VLOG: Black Nazarene returns to Quiapo Church
MANILA, Philippines – The Feast of the Black Nazarene 2015 officially ended 4 am Saturday, January 10, when the famous religious icon was returned to its place in Quiapo Church.
This year’s procession started in Quirino grandstand 8 am Friday and ended almost 20 hours after.
The biggest religious gathering in the Philippines, the feast brings people from different sectors of society together.
David Lozada files this VLOG.
The Black Nazarene is finally home! After at least 20 hours of being paraded across Manila, the famous statue of Jesus Christ reaches Quiapo Church. This is one of the longest processions in recent years with millions of Filipinos participating in the festivities.
Plaza Miranda was filled with yellow and scarlet as devotees faithfully waited for the 16th century mulatto image of Christ overnight. Songs of praise and shouts of joy echoed in Quiapo when the image finally entered the church.
But this year also has its shares of injuries. Manila officials say one person died during the procession and more than 600 people suffered minor injuries.
Despite the dangers of taking part of the procession, the feast yearly draws devotees from different sectors of Philippine society – including lesbian, gay, bisexual, and transgender groups.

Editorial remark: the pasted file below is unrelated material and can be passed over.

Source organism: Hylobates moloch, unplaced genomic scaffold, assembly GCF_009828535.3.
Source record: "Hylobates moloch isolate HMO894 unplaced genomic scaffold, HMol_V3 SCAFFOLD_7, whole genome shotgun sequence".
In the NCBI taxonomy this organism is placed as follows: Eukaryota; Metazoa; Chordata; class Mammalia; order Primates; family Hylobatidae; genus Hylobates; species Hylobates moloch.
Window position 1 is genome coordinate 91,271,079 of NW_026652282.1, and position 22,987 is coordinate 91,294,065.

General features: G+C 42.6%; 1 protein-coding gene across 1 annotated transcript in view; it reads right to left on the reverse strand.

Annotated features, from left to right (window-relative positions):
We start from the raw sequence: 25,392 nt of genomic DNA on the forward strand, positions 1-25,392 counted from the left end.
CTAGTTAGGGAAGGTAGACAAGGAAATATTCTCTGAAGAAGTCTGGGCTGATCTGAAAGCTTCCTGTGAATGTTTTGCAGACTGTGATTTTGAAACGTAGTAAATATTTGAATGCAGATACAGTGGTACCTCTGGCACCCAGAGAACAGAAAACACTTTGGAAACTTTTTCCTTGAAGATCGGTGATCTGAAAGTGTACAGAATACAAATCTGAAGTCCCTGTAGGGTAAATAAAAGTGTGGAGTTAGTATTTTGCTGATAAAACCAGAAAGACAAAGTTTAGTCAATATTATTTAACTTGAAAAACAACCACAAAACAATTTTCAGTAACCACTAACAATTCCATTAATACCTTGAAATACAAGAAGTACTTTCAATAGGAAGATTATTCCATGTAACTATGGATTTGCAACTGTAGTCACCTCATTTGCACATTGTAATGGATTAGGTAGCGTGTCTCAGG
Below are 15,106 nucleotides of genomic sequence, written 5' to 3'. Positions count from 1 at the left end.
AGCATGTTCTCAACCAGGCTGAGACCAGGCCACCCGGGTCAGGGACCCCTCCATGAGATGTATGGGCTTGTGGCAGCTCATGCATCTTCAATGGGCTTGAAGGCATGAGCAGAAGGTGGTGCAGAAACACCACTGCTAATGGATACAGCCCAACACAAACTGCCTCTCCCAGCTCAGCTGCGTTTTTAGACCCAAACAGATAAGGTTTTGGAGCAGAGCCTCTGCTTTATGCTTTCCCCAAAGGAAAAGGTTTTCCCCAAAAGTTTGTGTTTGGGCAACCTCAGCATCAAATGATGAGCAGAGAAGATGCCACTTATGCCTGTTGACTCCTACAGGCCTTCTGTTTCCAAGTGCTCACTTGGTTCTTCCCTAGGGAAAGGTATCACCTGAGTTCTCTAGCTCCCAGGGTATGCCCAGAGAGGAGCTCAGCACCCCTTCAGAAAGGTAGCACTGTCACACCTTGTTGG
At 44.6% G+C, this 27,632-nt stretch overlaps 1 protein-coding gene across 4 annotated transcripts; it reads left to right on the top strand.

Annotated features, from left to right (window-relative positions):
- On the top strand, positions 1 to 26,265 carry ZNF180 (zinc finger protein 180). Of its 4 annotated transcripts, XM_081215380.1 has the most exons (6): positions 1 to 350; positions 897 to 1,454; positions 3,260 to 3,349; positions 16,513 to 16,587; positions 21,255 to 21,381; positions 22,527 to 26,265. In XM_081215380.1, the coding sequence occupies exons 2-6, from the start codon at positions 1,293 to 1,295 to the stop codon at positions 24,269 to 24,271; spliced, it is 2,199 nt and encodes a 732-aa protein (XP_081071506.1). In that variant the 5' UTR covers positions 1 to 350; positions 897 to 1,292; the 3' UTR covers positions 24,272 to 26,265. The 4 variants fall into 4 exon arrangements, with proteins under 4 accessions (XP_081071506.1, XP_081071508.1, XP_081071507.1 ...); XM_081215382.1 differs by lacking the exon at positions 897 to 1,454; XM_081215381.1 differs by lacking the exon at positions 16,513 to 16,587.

One LGBT devotee tells us how his devotion to the 16th century icon strengthens his faith.
JOLAN DELOS SANTOS, DEVOTEE: Every year, my friends and I participate in the Feast of the Black Nazarene. It strengthens my faith to face the challenges of life. I believe everyone’s equal in the eyes of God, regardless of your gender.
With the Feast of the Black Nazarene finally over, local authorities and Catholic faithfuls now look forward to Pope Francis’ arrival on January 15. The festivities here, after all, are the dry run for the Argentinian pontiff’s visit.
The success of the Feast of the Black Nazarene prove Filipino Catholics’ devotion to the religion and local priests say we can expect more people to participate in the Pope’s first trip to the Philippines.
David Lozada, Rappler Manila. – Rappler.com